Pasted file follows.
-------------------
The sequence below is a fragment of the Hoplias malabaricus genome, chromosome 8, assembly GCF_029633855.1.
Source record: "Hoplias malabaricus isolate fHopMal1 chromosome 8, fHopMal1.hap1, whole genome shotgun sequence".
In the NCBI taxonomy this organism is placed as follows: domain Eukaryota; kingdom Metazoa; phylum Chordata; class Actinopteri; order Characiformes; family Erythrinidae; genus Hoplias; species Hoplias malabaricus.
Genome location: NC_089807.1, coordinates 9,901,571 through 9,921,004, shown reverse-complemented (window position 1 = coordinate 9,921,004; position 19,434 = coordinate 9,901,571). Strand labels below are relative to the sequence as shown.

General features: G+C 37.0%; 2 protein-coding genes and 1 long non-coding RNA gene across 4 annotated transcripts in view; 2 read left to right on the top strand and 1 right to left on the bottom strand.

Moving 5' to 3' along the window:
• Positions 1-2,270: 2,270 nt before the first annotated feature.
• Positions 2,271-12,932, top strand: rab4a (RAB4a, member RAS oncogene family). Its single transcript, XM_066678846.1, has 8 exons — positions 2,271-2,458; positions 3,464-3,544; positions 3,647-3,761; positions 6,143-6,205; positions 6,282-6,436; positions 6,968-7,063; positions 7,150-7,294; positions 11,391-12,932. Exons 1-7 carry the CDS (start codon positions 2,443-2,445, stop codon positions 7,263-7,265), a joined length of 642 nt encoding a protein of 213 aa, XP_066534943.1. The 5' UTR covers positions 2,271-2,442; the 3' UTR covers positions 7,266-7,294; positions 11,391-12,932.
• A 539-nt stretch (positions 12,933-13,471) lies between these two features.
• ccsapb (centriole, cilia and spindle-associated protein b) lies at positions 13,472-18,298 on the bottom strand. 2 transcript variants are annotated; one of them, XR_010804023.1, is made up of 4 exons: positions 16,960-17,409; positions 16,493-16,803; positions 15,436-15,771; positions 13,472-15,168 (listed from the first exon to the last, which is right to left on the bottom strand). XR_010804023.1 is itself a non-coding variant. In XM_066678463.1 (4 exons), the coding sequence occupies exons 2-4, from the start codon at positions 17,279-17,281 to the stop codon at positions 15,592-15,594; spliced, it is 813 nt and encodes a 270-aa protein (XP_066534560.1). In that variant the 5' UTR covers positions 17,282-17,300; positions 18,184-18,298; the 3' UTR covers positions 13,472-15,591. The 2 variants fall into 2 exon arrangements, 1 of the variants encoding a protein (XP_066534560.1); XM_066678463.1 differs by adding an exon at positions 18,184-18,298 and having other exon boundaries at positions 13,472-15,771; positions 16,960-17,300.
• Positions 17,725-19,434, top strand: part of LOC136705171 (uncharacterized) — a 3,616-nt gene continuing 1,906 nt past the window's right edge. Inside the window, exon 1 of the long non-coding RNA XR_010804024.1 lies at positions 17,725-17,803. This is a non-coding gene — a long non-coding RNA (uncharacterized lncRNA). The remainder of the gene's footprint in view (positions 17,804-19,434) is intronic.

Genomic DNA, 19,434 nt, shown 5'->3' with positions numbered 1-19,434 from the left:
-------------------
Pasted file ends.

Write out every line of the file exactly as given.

The sequence below is a fragment of the Hoplias malabaricus genome, chromosome 8, assembly GCF_029633855.1.
Source record: "Hoplias malabaricus isolate fHopMal1 chromosome 8, fHopMal1.hap1, whole genome shotgun sequence".
In the NCBI taxonomy this organism is placed as follows: domain Eukaryota; kingdom Metazoa; phylum Chordata; class Actinopteri; order Characiformes; family Erythrinidae; genus Hoplias; species Hoplias malabaricus.
Genome location: NC_089807.1, coordinates 9,901,571 through 9,921,004, shown reverse-complemented (window position 1 = coordinate 9,921,004; position 19,434 = coordinate 9,901,571). Strand labels below are relative to the sequence as shown.

General features: G+C 37.0%; 2 protein-coding genes and 1 long non-coding RNA gene across 4 annotated transcripts in view; 2 read left to right on the top strand and 1 right to left on the bottom strand.

Moving 5' to 3' along the window:
• Positions 1-2,270: 2,270 nt before the first annotated feature.
• Positions 2,271-12,932, top strand: rab4a (RAB4a, member RAS oncogene family). Its single transcript, XM_066678846.1, has 8 exons — positions 2,271-2,458; positions 3,464-3,544; positions 3,647-3,761; positions 6,143-6,205; positions 6,282-6,436; positions 6,968-7,063; positions 7,150-7,294; positions 11,391-12,932. Exons 1-7 carry the CDS (start codon positions 2,443-2,445, stop codon positions 7,263-7,265), a joined length of 642 nt encoding a protein of 213 aa, XP_066534943.1. The 5' UTR covers positions 2,271-2,442; the 3' UTR covers positions 7,266-7,294; positions 11,391-12,932.
• A 539-nt stretch (positions 12,933-13,471) lies between these two features.
• ccsapb (centriole, cilia and spindle-associated protein b) lies at positions 13,472-18,298 on the bottom strand. 2 transcript variants are annotated; one of them, XR_010804023.1, is made up of 4 exons: positions 16,960-17,409; positions 16,493-16,803; positions 15,436-15,771; positions 13,472-15,168 (listed from the first exon to the last, which is right to left on the bottom strand). XR_010804023.1 is itself a non-coding variant. In XM_066678463.1 (4 exons), the coding sequence occupies exons 2-4, from the start codon at positions 17,279-17,281 to the stop codon at positions 15,592-15,594; spliced, it is 813 nt and encodes a 270-aa protein (XP_066534560.1). In that variant the 5' UTR covers positions 17,282-17,300; positions 18,184-18,298; the 3' UTR covers positions 13,472-15,591. The 2 variants fall into 2 exon arrangements, 1 of the variants encoding a protein (XP_066534560.1); XM_066678463.1 differs by adding an exon at positions 18,184-18,298 and having other exon boundaries at positions 13,472-15,771; positions 16,960-17,300.
• Positions 17,725-19,434, top strand: part of LOC136705171 (uncharacterized) — a 3,616-nt gene continuing 1,906 nt past the window's right edge. Inside the window, exon 1 of the long non-coding RNA XR_010804024.1 lies at positions 17,725-17,803. This is a non-coding gene — a long non-coding RNA (uncharacterized lncRNA). The remainder of the gene's footprint in view (positions 17,804-19,434) is intronic.

Genomic DNA, 19,434 nt, shown 5'->3' with positions numbered 1-19,434 from the left: